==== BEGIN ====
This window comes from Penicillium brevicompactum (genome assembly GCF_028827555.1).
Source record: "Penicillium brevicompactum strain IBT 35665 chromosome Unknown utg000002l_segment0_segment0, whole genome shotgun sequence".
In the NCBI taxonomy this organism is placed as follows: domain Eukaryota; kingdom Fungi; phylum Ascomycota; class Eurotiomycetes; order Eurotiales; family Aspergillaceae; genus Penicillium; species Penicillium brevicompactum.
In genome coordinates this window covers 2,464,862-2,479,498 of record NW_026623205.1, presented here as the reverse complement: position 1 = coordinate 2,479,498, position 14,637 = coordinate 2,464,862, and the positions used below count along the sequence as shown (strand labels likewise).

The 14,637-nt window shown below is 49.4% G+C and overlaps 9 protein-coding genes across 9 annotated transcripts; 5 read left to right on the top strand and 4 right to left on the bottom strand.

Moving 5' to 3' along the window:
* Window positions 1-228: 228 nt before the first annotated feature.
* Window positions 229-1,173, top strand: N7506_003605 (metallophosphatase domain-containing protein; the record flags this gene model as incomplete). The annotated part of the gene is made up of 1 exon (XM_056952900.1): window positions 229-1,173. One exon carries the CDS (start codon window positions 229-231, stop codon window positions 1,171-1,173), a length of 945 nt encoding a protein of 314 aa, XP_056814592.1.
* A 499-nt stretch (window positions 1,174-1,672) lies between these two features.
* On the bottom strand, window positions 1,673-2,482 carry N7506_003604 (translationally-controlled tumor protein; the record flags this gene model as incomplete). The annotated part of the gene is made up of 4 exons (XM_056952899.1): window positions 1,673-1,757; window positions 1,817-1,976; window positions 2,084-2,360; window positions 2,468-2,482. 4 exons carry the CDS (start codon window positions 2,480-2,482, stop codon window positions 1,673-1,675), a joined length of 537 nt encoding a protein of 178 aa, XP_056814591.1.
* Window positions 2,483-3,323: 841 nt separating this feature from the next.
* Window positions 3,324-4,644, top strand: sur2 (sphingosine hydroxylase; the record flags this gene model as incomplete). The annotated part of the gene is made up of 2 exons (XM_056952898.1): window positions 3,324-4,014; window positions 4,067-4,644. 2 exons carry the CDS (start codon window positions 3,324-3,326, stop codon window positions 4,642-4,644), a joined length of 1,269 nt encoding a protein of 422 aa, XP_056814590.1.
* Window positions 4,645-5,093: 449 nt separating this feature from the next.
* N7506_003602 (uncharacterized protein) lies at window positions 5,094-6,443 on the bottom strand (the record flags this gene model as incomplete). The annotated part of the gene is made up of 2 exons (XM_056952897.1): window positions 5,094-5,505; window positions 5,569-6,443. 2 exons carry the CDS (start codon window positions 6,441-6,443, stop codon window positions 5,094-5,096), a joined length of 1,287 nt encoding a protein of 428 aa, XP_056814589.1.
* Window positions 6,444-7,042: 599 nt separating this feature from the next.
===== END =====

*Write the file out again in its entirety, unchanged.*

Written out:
This window comes from Penicillium brevicompactum (genome assembly GCF_028827555.1).
Source record: "Penicillium brevicompactum strain IBT 35665 chromosome Unknown utg000002l_segment0_segment0, whole genome shotgun sequence".
In the NCBI taxonomy this organism is placed as follows: domain Eukaryota; kingdom Fungi; phylum Ascomycota; class Eurotiomycetes; order Eurotiales; family Aspergillaceae; genus Penicillium; species Penicillium brevicompactum.
In genome coordinates this window covers 2,464,862-2,479,498 of record NW_026623205.1, presented here as the reverse complement: position 1 = coordinate 2,479,498, position 14,637 = coordinate 2,464,862, and the positions used below count along the sequence as shown (strand labels likewise).

The 14,637-nt window shown below is 49.4% G+C and overlaps 9 protein-coding genes across 9 annotated transcripts; 5 read left to right on the top strand and 4 right to left on the bottom strand.

Moving 5' to 3' along the window:
* Window positions 1-228: 228 nt before the first annotated feature.
* Window positions 229-1,173, top strand: N7506_003605 (metallophosphatase domain-containing protein; the record flags this gene model as incomplete). The annotated part of the gene is made up of 1 exon (XM_056952900.1): window positions 229-1,173. One exon carries the CDS (start codon window positions 229-231, stop codon window positions 1,171-1,173), a length of 945 nt encoding a protein of 314 aa, XP_056814592.1.
* A 499-nt stretch (window positions 1,174-1,672) lies between these two features.
* On the bottom strand, window positions 1,673-2,482 carry N7506_003604 (translationally-controlled tumor protein; the record flags this gene model as incomplete). The annotated part of the gene is made up of 4 exons (XM_056952899.1): window positions 1,673-1,757; window positions 1,817-1,976; window positions 2,084-2,360; window positions 2,468-2,482. 4 exons carry the CDS (start codon window positions 2,480-2,482, stop codon window positions 1,673-1,675), a joined length of 537 nt encoding a protein of 178 aa, XP_056814591.1.
* Window positions 2,483-3,323: 841 nt separating this feature from the next.
* Window positions 3,324-4,644, top strand: sur2 (sphingosine hydroxylase; the record flags this gene model as incomplete). The annotated part of the gene is made up of 2 exons (XM_056952898.1): window positions 3,324-4,014; window positions 4,067-4,644. 2 exons carry the CDS (start codon window positions 3,324-3,326, stop codon window positions 4,642-4,644), a joined length of 1,269 nt encoding a protein of 422 aa, XP_056814590.1.
* Window positions 4,645-5,093: 449 nt separating this feature from the next.
* N7506_003602 (uncharacterized protein) lies at window positions 5,094-6,443 on the bottom strand (the record flags this gene model as incomplete). The annotated part of the gene is made up of 2 exons (XM_056952897.1): window positions 5,094-5,505; window positions 5,569-6,443. 2 exons carry the CDS (start codon window positions 6,441-6,443, stop codon window positions 5,094-5,096), a joined length of 1,287 nt encoding a protein of 428 aa, XP_056814589.1.
* Window positions 6,444-7,042: 599 nt separating this feature from the next.